'In Our Hands' - Smoking Apples
One man’s trash is another man’s chip dinner, or whatever feast a hungry seagull can scavenge. So begins Smoking Apples’ fishy tale ‘In Our Hands’. The sound of the sea and a blue-yellow glow welcome us into a world where flocks of gulls are made from old chip shop newspapers and rain pours from a watering can over a toy car. This is a world visibly created through play, where the fisherman’s day begins with the rhythmic clatter of keys, a whistling kettle and the stoical sound of the melodica.
The story itself centres on Alf, an ageing, possibly alcoholic fisherman, whose failing business puts him at the mercy of debt collectors. Red, unpaid bills flap tormenting him. Alf is sinking into a fog, unable to deal with either the loss of his livelihood or his son’s rejection of the fisherman’s lifestyle in favour of the city. And so, we have a very human tale of family, estrangement, acceptance and pulling together when times are at their toughest.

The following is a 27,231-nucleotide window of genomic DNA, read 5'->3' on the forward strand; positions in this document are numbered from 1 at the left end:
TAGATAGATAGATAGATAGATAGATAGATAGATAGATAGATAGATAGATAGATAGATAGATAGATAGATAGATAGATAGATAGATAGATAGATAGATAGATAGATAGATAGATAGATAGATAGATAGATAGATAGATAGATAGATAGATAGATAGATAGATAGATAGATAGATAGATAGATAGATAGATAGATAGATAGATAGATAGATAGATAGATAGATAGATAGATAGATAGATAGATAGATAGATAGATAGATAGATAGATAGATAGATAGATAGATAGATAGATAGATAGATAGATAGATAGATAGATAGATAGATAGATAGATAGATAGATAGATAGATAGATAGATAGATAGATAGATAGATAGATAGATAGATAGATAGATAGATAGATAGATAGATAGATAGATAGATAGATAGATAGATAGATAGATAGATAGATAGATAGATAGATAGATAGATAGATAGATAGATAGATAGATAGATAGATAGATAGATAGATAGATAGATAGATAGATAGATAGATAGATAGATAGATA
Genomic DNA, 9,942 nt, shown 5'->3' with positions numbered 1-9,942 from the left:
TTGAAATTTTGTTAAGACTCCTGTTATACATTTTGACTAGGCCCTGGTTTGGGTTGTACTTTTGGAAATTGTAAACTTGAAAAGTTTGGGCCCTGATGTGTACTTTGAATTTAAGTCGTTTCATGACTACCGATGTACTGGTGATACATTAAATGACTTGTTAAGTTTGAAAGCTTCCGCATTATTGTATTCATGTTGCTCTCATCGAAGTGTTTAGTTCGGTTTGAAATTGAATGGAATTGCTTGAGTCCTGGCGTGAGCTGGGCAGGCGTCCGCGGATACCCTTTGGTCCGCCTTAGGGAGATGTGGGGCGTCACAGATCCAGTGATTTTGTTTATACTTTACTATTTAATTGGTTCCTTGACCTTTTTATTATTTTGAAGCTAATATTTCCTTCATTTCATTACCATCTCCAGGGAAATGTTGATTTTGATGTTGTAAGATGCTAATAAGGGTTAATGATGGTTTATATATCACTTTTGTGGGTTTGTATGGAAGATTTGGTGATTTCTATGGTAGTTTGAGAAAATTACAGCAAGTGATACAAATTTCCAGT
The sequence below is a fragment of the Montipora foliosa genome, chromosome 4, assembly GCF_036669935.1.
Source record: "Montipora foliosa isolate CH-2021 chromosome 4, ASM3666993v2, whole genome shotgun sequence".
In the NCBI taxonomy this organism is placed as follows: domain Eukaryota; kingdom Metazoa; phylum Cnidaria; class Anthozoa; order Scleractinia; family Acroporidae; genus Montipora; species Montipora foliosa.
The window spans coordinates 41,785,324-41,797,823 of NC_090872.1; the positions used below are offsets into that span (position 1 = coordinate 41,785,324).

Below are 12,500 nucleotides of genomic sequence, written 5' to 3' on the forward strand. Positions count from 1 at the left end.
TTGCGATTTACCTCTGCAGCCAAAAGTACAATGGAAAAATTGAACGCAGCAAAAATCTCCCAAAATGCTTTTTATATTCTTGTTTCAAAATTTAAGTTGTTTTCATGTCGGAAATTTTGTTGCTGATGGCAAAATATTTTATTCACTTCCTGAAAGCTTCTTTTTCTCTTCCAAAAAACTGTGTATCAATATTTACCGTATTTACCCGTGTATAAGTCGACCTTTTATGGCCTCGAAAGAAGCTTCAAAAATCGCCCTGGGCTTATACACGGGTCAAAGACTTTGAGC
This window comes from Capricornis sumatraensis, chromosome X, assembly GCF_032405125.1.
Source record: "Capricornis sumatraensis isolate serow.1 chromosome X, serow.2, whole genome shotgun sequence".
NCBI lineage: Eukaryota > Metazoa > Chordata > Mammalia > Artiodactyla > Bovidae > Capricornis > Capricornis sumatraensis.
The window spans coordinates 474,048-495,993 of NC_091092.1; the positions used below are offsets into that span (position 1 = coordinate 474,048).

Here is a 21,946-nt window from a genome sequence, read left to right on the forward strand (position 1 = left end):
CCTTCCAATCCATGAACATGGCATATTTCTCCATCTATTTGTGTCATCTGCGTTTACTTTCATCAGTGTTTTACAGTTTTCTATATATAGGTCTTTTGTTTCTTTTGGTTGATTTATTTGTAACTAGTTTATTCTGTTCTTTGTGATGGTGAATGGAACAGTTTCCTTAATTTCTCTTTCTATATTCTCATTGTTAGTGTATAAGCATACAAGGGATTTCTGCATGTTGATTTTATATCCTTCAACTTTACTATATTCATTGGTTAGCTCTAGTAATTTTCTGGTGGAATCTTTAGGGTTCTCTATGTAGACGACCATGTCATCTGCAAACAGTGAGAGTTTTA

The props and set are ingeniously designed, multipurpose and practical. Toy lorries travel vast distances as signposts flit past. Tiny trawler boats ride swathes of fishing nets, each one lit up with a torch as it swaps gossip about Alf. Each scene snaps cleanly to the next, in the hands of the five-strong cast. Wooden crates flip from table, to fridge, to boat. Everything is a little worn out and rusty, nothing is extraneous, including the puppets themselves. With only hands and a head to animate only one puppeteer is needed per character. Though I’d have enjoyed seeing a more physically tangible body in the life-sized Alf and his son, their simplistic design is justified in a world where nothing goes to waste.
It’s an unexpected show with many clever moments, from an equally surprising and young theatre company. I’ll be keenly looking out for their next show.
'In Our Hands'